Baltimore Churches Respond to Freddie Gray and Police Brutality

Freddie Gray Church

Local Baltimore church leaders speak out about the Freddie Gray case and the riots that have followed.

Friday, six police officers were arrested and arraigned for a range of charges including fatal injury, manslaughter, and murder of Freddie Gray. The chief prosecutor of Baltimore issued these crimes quickly. State attorney Marilyn Mosby had just filed the charges yesterday, immediately after receiving results of the medical examiner’s report.

Freddie Gray was a young black man who was arrested by the police April 12. The police officers have stated that they chased the young man down and handcuffed him in their vehicle when he ran. However, they have been “unable” to explain why they arrested him nor what occurred to cause the severe spinal injury that ended his life on April 19. His funeral was held Monday with 2,300 attendees filling the New Shiloh Baptist Church. Gray’s case is yet another in a line of black men who have died by the hands of police officers. Gray’s death has sparked huge debates throughout the nation, causing fears of law enforcement to rise. During the funeral, the police department released a statement that they had “credible threat” that gangs had entered a “partnership to take out law enforcement officers.”

Religious Leaders Argue about their Roles

Jamal Bryant, the pastor for Empowerment Temple AME Church, is a well-known leader in the on-going civil rights and social justice movement. In particular, he feels he has taken a leading role in protesting the murder of Freddie Gray, leading rallies and demanding the six officers involved be arrested. In the past, he has engaged in similar roles during times of distress and violence. In 2012, he was in the front for Trayvon Martin’s family. He spent weeks in Ferguson to protest Michael Brown’s death, as well as to hold demonstrations. In Baltimore, Mayor Stephanie Rawlings-Blake made him the co-chair on a task force to study body cameras for police. As a whole, Bryant feels that the “role of the pastor ought to be lending direction and giving insight to discerning the times. It’s about making sure that we see the larger picture.”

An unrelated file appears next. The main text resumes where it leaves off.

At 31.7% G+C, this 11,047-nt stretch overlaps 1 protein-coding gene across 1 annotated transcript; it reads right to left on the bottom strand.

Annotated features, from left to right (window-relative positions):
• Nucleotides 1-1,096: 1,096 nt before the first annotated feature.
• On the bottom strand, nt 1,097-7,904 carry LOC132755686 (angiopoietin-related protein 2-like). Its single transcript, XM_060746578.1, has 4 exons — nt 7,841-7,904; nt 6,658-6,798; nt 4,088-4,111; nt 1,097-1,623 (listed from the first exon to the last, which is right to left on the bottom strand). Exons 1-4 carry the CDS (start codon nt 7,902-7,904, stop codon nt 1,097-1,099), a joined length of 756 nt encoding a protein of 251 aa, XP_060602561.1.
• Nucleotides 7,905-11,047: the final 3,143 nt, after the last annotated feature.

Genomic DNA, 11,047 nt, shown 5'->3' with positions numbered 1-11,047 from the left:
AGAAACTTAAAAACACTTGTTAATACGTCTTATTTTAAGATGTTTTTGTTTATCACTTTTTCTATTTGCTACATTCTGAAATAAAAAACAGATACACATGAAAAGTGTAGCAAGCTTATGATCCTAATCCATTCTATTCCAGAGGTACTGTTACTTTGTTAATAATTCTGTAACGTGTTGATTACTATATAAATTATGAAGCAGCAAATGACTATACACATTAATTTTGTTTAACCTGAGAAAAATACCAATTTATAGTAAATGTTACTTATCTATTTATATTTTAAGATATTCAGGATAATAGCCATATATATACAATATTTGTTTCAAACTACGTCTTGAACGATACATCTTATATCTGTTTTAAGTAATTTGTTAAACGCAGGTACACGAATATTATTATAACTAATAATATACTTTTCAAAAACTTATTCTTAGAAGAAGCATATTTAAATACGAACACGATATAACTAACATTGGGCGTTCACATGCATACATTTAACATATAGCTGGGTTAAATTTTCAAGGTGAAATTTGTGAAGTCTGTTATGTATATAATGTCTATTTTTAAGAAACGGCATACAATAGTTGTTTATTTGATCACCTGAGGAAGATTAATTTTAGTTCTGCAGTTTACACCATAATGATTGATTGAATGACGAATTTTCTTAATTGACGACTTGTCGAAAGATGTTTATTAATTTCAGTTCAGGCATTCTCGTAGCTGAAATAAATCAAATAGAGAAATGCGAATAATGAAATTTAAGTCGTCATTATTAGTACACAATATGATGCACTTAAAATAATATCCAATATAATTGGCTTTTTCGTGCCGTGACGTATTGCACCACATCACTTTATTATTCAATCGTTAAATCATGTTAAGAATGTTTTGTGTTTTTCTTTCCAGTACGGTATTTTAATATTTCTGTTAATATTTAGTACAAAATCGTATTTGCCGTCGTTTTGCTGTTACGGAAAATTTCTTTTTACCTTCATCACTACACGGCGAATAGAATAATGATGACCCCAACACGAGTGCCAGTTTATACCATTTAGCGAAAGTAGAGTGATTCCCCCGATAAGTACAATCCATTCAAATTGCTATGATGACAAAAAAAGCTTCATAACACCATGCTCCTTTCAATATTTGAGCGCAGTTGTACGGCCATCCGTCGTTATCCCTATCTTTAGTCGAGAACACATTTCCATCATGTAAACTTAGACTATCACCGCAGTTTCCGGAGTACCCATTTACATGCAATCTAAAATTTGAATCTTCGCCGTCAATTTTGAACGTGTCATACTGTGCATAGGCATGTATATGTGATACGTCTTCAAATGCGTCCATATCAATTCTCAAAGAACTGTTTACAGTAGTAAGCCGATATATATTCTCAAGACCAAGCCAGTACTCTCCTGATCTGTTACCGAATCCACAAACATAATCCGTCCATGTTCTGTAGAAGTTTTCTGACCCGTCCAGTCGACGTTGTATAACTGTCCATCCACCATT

Others encourage their followers to hold an open mind, and not be so quick to judge. Reverend Louis Wilson of New Song Community Church in Sandtown-Winchester, only blocks from where Gray was arrested, says that “As Christian leaders, our job is not to rush to judgment. It’s to stand up for the truth. We can’t make assumptions and say ‘arrest and fire them’. Based on what? On an inconclusive video? Gather the facts, then let the evidence shape what you believe.” Others, such as Reverend Alvin J. Gwynn Sr. agree, saying that they are “innocent until proven guilty.”

However, to that Bryant speaks of the $6.3 million that has been paid out in Baltimore since 2011 for police brutality and abuse to citizens. He notes that Gray didn’t “have due process when they arrested him with no probable cause. How do the police have covering that citizens don’t?” Castrillon counters by quoting Ephesians 4: “Be angry, but sin not”, encouraging protestors to protest peacefully.


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